RoseMarie Pierce, B.Sc. Pharm., “The Holistic Pharmacist”
This last part of the “Fit or Fat” series explores how supplements – vitamins, minerals, essentials fatty acids, antioxidants, phytochemicals, nutritional supplements, and herbs – can speed recovery from the effects of chronic stress, support the reduction of blood sugar levels, and thereby help reduce abdominal fat, and encourage significant and healthy weight reduction (read “Fit or Fat” parts 1, 2, and 3 for more details).
Dietary supplements: How they can help weight reduction
Stress causes chemical changes that lead to cellular damage and increase the body’s demand for dietary supplements in the form of vitamins, minerals, trace minerals, and antioxidants. For instance, high sugar and insulin levels are reduced by antioxidants such as vitamin E, vitamin C, and alpha lipoic acid. Fat burning regimes work more effectively when the right amounts of these and other nutrients are taken daily. The following nutrients are known to be involved as cofactors in the chemical reactions that have to take place for healthy metabolism, and are important for maintaining a healthy weight.
1. Vitamin C
Nearly all mammals convert glucose to vitamin C (glucose and vitamin C possess nearly identical chemical structures) in the liver or kidneys. Most animals produce impressive amounts of vitamin C, the equivalent of 2,000-13,000 mg daily in an adult human. Due to a genetic default in early primate evolution, vitamin C cannot be made by descending species – which includes the human being. The consequence of this evolutionary accident helped lay the genetic foundation for a number of impaired glucose conditions, including pre-diabetic conditions such as glucose intolerance and diabetes. Too much glucose, which might otherwise be converted to vitamin C, over-stimulates insulin production and generates large numbers of dangerous free radicals. Diabetics and pre-diabetics are frequently deficient in vitamin C. Supplementing with vitamin C (2 grams daily with 1 gram of bioflavinoids taken in divided doses) seems to lower blood glucose levels, normalize insulin function, neutralize dangerous free radicals, and decrease total cholesterol. Remember that high cholesterol and triglyceride blood levels, as well as obesity, are commonly associated with diabetes and pre-diabetes.
Vitamin C is probably the most important of all the vitamins needed for adrenal metabolism (see “Fit or Fat Part 1” – How stress can cause weight gain), which includes the production of cortisol and all the adrenal steroid hormones: progesterone, testosterone, and the estrogens.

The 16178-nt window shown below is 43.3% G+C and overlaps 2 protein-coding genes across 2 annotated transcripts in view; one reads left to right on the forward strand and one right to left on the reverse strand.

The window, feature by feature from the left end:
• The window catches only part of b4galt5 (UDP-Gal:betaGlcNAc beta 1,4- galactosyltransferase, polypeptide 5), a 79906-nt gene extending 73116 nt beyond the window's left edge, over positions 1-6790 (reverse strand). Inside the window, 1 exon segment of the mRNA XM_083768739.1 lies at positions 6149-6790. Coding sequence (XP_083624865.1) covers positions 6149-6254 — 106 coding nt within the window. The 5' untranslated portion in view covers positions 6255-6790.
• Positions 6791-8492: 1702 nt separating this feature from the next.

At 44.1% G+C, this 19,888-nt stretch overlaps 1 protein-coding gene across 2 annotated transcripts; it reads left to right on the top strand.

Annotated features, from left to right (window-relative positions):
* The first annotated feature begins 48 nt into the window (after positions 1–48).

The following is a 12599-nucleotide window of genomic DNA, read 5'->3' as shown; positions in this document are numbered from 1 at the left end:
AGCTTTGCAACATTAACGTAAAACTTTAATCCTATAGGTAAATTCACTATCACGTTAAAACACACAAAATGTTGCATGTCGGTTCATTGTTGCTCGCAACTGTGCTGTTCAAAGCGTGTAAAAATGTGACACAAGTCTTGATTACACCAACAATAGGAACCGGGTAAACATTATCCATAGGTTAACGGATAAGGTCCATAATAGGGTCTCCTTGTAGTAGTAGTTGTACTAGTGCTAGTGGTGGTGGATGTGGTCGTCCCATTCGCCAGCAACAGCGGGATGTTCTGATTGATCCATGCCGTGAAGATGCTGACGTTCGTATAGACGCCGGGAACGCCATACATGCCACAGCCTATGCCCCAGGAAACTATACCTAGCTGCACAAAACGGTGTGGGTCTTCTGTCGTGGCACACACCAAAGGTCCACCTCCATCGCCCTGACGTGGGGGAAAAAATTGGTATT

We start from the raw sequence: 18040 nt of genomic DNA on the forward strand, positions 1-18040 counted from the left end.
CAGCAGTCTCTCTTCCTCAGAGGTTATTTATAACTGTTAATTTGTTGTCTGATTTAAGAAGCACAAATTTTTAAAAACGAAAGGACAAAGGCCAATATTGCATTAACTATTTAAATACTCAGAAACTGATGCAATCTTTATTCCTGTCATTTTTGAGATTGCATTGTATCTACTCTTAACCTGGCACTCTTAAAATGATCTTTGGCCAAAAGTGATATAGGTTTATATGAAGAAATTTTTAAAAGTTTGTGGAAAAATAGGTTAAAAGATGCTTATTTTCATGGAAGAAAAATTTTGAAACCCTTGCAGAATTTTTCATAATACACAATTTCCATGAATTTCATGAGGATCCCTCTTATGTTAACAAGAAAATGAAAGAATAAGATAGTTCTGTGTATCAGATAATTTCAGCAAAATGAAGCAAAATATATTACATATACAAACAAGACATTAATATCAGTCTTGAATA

2. Vitamin E
Vitamin E has an influence on glucose and insulin levels, and improves glucose control. Vitamin E is necessary to maintain proper adrenal function during oxidative stress (a condition defined by abnormally high levels of free radicals commonly found in individuals with pre-diabetes or diabetes). Vitamin E absorbs and neutralizes free radical molecules inside the adrenal glands, thereby protecting the adrenal hormones from destruction. By quenching free radicals, vitamin E also reduces the formation of glycosylated proteins, which speed the aging process and the progression of degenerative disease (one of the main concerns for obese individuals). 800 IU per day (with meals) of the mix tocopherols supplement form of vitamin E, specifically high in beta- tocopherols, is recommended by Dr. James Wilson, one of the founding fathers of the Canadian College of Naturopathic Medicine, in Toronto, and a specialist in adrenal function.
3. Vitamin B Complex
Small quantities of the entire B-complex are needed for the adrenal cascade (a bio-chemical process in the adrenal glands involved in changing cholesterol to the various adrenal hormones). Thus the B-complex vitamins are known to be anti-stress vitamins. Most of the B-vitamins are involved as cofactors in sugar metabolism, energy generation and fat burning, and they are crucial for carbohydrate metabolism. All the B vitamins work together to combat stress, support healthy blood sugar levels and reduce fat, yet the following individual B-vitamins are the most important, and are required in larger amounts.